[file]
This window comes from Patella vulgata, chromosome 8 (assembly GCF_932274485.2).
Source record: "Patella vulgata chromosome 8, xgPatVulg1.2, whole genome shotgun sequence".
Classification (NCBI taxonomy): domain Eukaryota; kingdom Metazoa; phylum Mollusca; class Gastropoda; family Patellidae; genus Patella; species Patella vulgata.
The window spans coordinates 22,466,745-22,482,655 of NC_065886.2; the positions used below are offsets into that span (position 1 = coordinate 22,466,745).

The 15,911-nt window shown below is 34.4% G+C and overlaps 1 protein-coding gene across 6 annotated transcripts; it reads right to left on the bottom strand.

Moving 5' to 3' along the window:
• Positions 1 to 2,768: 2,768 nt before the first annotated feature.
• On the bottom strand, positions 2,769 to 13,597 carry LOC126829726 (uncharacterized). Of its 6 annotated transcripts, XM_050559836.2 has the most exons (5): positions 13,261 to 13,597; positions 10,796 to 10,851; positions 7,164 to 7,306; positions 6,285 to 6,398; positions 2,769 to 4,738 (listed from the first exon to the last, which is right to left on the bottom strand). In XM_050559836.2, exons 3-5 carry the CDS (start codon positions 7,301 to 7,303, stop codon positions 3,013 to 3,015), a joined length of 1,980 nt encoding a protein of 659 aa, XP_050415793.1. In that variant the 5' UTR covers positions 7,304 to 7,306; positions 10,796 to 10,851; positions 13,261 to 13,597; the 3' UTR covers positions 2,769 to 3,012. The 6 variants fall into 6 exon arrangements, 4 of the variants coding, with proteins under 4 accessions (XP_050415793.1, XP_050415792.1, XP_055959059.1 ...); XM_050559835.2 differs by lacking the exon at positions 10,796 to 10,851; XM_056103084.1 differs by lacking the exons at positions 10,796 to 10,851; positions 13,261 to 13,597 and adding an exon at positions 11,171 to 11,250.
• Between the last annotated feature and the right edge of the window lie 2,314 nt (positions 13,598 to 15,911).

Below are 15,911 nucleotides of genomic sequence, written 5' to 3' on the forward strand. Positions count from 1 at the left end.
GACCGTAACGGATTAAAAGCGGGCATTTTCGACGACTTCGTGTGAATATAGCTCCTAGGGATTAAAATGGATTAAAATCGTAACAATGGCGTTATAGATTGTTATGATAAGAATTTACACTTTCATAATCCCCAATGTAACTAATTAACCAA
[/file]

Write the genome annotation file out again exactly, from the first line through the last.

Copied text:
This window comes from Patella vulgata, chromosome 8 (assembly GCF_932274485.2).
Source record: "Patella vulgata chromosome 8, xgPatVulg1.2, whole genome shotgun sequence".
Classification (NCBI taxonomy): domain Eukaryota; kingdom Metazoa; phylum Mollusca; class Gastropoda; family Patellidae; genus Patella; species Patella vulgata.
The window spans coordinates 22,466,745-22,482,655 of NC_065886.2; the positions used below are offsets into that span (position 1 = coordinate 22,466,745).

The 15,911-nt window shown below is 34.4% G+C and overlaps 1 protein-coding gene across 6 annotated transcripts; it reads right to left on the bottom strand.

Moving 5' to 3' along the window:
• Positions 1 to 2,768: 2,768 nt before the first annotated feature.
• On the bottom strand, positions 2,769 to 13,597 carry LOC126829726 (uncharacterized). Of its 6 annotated transcripts, XM_050559836.2 has the most exons (5): positions 13,261 to 13,597; positions 10,796 to 10,851; positions 7,164 to 7,306; positions 6,285 to 6,398; positions 2,769 to 4,738 (listed from the first exon to the last, which is right to left on the bottom strand). In XM_050559836.2, exons 3-5 carry the CDS (start codon positions 7,301 to 7,303, stop codon positions 3,013 to 3,015), a joined length of 1,980 nt encoding a protein of 659 aa, XP_050415793.1. In that variant the 5' UTR covers positions 7,304 to 7,306; positions 10,796 to 10,851; positions 13,261 to 13,597; the 3' UTR covers positions 2,769 to 3,012. The 6 variants fall into 6 exon arrangements, 4 of the variants coding, with proteins under 4 accessions (XP_050415793.1, XP_050415792.1, XP_055959059.1 ...); XM_050559835.2 differs by lacking the exon at positions 10,796 to 10,851; XM_056103084.1 differs by lacking the exons at positions 10,796 to 10,851; positions 13,261 to 13,597 and adding an exon at positions 11,171 to 11,250.
• Between the last annotated feature and the right edge of the window lie 2,314 nt (positions 13,598 to 15,911).

Below are 15,911 nucleotides of genomic sequence, written 5' to 3' on the forward strand. Positions count from 1 at the left end.
GACCGTAACGGATTAAAAGCGGGCATTTTCGACGACTTCGTGTGAATATAGCTCCTAGGGATTAAAATGGATTAAAATCGTAACAATGGCGTTATAGATTGTTATGATAAGAATTTACACTTTCATAATCCCCAATGTAACTAATTAACCAA